Next Day Air is.
Leo (Donald Faison) thinks he’s having just another average day. He works for Next Day Air -- the shipping service run by his mother. To help pass the time, he smokes weed while making his deliveries. That afternoon, in his impaired state, he accidentally delivers a shipment of cocaine to inept bank robbers Brody (Mike Epps) and Guch (Wood Harris) -- instead of to the low-level drug dealer who’s supposed to get it -- setting in motion a series of double-crosses, lies, and schemes that just might end in his death.
Granted, there’s nothing terribly original about much of the story. We’ve seen homicidal Hispanic drug kings, street-smart motor-mouthed girlfriends, and hilariously incompetent criminals before, but first-time feature director Benny Boom (along with first-time screenwriter Blair Cobbs) finds the right combination of goofy character behavior, action set pieces, and narrative drive to keep the movie from ever being boring. While never letting up the pace, he deftly works in funny bits of business for all of the actors, the kind of moments that give Mos Def -- playing Leo’s co-worker -- the chance to shine.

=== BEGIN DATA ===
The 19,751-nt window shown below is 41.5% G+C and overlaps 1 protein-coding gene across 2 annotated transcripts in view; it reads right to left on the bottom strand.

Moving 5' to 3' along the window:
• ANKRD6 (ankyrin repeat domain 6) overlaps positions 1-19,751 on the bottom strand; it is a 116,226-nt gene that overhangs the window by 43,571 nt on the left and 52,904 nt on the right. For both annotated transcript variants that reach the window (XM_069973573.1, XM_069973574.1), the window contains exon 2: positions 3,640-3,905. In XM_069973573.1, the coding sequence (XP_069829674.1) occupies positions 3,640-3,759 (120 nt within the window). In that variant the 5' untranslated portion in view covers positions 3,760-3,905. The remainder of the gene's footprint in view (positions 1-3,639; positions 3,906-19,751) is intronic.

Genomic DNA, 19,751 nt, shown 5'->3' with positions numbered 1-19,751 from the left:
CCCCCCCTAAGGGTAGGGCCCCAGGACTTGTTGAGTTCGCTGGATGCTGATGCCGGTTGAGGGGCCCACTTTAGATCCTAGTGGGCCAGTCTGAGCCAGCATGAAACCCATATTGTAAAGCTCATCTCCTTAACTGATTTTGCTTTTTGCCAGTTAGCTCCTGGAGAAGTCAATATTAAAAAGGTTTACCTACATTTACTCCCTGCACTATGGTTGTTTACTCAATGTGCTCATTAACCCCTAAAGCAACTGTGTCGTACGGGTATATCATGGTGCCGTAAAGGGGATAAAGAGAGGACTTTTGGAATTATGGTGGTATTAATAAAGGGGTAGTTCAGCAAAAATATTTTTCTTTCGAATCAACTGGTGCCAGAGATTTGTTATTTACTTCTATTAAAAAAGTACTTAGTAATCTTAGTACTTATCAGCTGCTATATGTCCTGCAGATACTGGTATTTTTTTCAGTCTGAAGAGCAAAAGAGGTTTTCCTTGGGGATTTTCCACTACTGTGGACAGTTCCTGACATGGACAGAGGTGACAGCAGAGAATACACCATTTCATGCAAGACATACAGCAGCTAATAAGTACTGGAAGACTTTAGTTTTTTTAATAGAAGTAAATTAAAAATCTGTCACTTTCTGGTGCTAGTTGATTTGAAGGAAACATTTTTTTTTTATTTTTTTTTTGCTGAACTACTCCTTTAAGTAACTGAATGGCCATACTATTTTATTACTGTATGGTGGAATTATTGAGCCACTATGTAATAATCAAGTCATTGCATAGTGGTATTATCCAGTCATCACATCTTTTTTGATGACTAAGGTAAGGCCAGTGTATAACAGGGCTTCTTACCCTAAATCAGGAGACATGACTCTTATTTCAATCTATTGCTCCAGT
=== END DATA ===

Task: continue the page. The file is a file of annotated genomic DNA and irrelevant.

Freshmen filmmakers often wear their influences on their sleeves, and while it’s easy to spot the debt Next Day Air owes to crime storytellers like Quentin Tarantino, Elmore Leonard, and F. Gary Gray, it’s also plain to see that Boom and Cobbs could easily become reliably enjoyable moviemakers in their own right. leave a comment --Perry Seibert
Combine a few stupid but lethal bad guys, one likable loser in over his head, an array of quirky supporting characters, millions of dollars in cocaine, and enough guns to arm a commando team, and you’ve got all the ingredients for a solid crime comedy -- and that‘s exactly what